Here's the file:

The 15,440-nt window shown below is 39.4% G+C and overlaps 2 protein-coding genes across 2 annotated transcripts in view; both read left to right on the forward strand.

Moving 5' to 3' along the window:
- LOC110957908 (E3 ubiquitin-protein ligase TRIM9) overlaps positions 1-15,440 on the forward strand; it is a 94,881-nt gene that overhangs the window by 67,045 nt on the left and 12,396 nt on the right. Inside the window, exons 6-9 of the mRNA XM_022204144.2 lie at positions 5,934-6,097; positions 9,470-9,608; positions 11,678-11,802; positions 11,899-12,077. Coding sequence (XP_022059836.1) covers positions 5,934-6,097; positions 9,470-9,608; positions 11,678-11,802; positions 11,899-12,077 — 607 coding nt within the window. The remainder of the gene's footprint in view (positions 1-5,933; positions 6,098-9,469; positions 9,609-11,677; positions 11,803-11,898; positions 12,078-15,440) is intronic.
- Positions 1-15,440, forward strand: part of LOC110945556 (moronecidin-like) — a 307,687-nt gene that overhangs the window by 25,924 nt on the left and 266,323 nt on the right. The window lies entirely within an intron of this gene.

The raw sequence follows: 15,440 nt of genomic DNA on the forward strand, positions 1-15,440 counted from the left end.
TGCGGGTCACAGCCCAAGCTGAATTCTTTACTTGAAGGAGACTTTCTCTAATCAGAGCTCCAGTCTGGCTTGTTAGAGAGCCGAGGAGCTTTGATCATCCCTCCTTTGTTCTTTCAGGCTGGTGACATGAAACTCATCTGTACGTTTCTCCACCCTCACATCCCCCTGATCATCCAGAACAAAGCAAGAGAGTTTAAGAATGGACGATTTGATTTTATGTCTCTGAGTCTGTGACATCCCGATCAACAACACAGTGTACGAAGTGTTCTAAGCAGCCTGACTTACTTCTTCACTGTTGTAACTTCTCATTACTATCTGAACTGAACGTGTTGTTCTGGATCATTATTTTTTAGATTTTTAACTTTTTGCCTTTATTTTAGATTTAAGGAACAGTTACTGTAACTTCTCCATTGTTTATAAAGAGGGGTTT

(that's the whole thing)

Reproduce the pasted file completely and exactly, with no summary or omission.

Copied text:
The 15,440-nt window shown below is 39.4% G+C and overlaps 2 protein-coding genes across 2 annotated transcripts in view; both read left to right on the forward strand.

Moving 5' to 3' along the window:
- LOC110957908 (E3 ubiquitin-protein ligase TRIM9) overlaps positions 1-15,440 on the forward strand; it is a 94,881-nt gene that overhangs the window by 67,045 nt on the left and 12,396 nt on the right. Inside the window, exons 6-9 of the mRNA XM_022204144.2 lie at positions 5,934-6,097; positions 9,470-9,608; positions 11,678-11,802; positions 11,899-12,077. Coding sequence (XP_022059836.1) covers positions 5,934-6,097; positions 9,470-9,608; positions 11,678-11,802; positions 11,899-12,077 — 607 coding nt within the window. The remainder of the gene's footprint in view (positions 1-5,933; positions 6,098-9,469; positions 9,609-11,677; positions 11,803-11,898; positions 12,078-15,440) is intronic.
- Positions 1-15,440, forward strand: part of LOC110945556 (moronecidin-like) — a 307,687-nt gene that overhangs the window by 25,924 nt on the left and 266,323 nt on the right. The window lies entirely within an intron of this gene.

The raw sequence follows: 15,440 nt of genomic DNA on the forward strand, positions 1-15,440 counted from the left end.
TGCGGGTCACAGCCCAAGCTGAATTCTTTACTTGAAGGAGACTTTCTCTAATCAGAGCTCCAGTCTGGCTTGTTAGAGAGCCGAGGAGCTTTGATCATCCCTCCTTTGTTCTTTCAGGCTGGTGACATGAAACTCATCTGTACGTTTCTCCACCCTCACATCCCCCTGATCATCCAGAACAAAGCAAGAGAGTTTAAGAATGGACGATTTGATTTTATGTCTCTGAGTCTGTGACATCCCGATCAACAACACAGTGTACGAAGTGTTCTAAGCAGCCTGACTTACTTCTTCACTGTTGTAACTTCTCATTACTATCTGAACTGAACGTGTTGTTCTGGATCATTATTTTTTAGATTTTTAACTTTTTGCCTTTATTTTAGATTTAAGGAACAGTTACTGTAACTTCTCCATTGTTTATAAAGAGGGGTTT